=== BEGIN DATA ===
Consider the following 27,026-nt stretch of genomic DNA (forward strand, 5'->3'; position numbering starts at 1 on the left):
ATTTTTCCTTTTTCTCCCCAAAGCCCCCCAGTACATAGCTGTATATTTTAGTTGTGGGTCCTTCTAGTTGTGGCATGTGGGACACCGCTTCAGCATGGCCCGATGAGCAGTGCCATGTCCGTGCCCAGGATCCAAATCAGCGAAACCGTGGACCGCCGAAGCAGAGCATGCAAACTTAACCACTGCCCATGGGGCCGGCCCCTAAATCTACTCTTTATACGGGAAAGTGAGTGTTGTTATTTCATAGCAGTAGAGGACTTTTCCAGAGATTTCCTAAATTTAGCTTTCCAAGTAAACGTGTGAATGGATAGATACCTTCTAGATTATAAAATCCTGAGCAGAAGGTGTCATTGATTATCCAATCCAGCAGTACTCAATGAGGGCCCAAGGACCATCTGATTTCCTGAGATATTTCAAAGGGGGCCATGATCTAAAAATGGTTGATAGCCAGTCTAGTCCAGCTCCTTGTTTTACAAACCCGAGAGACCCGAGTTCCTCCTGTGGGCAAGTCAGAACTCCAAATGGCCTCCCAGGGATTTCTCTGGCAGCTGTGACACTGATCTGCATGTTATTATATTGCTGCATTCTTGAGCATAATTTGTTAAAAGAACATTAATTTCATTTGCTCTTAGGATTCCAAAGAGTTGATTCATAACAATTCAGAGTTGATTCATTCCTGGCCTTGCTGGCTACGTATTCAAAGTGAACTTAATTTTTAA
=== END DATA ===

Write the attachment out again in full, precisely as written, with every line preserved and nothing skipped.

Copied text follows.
Consider the following 27,026-nt stretch of genomic DNA (forward strand, 5'->3'; position numbering starts at 1 on the left):
ATTTTTCCTTTTTCTCCCCAAAGCCCCCCAGTACATAGCTGTATATTTTAGTTGTGGGTCCTTCTAGTTGTGGCATGTGGGACACCGCTTCAGCATGGCCCGATGAGCAGTGCCATGTCCGTGCCCAGGATCCAAATCAGCGAAACCGTGGACCGCCGAAGCAGAGCATGCAAACTTAACCACTGCCCATGGGGCCGGCCCCTAAATCTACTCTTTATACGGGAAAGTGAGTGTTGTTATTTCATAGCAGTAGAGGACTTTTCCAGAGATTTCCTAAATTTAGCTTTCCAAGTAAACGTGTGAATGGATAGATACCTTCTAGATTATAAAATCCTGAGCAGAAGGTGTCATTGATTATCCAATCCAGCAGTACTCAATGAGGGCCCAAGGACCATCTGATTTCCTGAGATATTTCAAAGGGGGCCATGATCTAAAAATGGTTGATAGCCAGTCTAGTCCAGCTCCTTGTTTTACAAACCCGAGAGACCCGAGTTCCTCCTGTGGGCAAGTCAGAACTCCAAATGGCCTCCCAGGGATTTCTCTGGCAGCTGTGACACTGATCTGCATGTTATTATATTGCTGCATTCTTGAGCATAATTTGTTAAAAGAACATTAATTTCATTTGCTCTTAGGATTCCAAAGAGTTGATTCATAACAATTCAGAGTTGATTCATTCCTGGCCTTGCTGGCTACGTATTCAAAGTGAACTTAATTTTTAA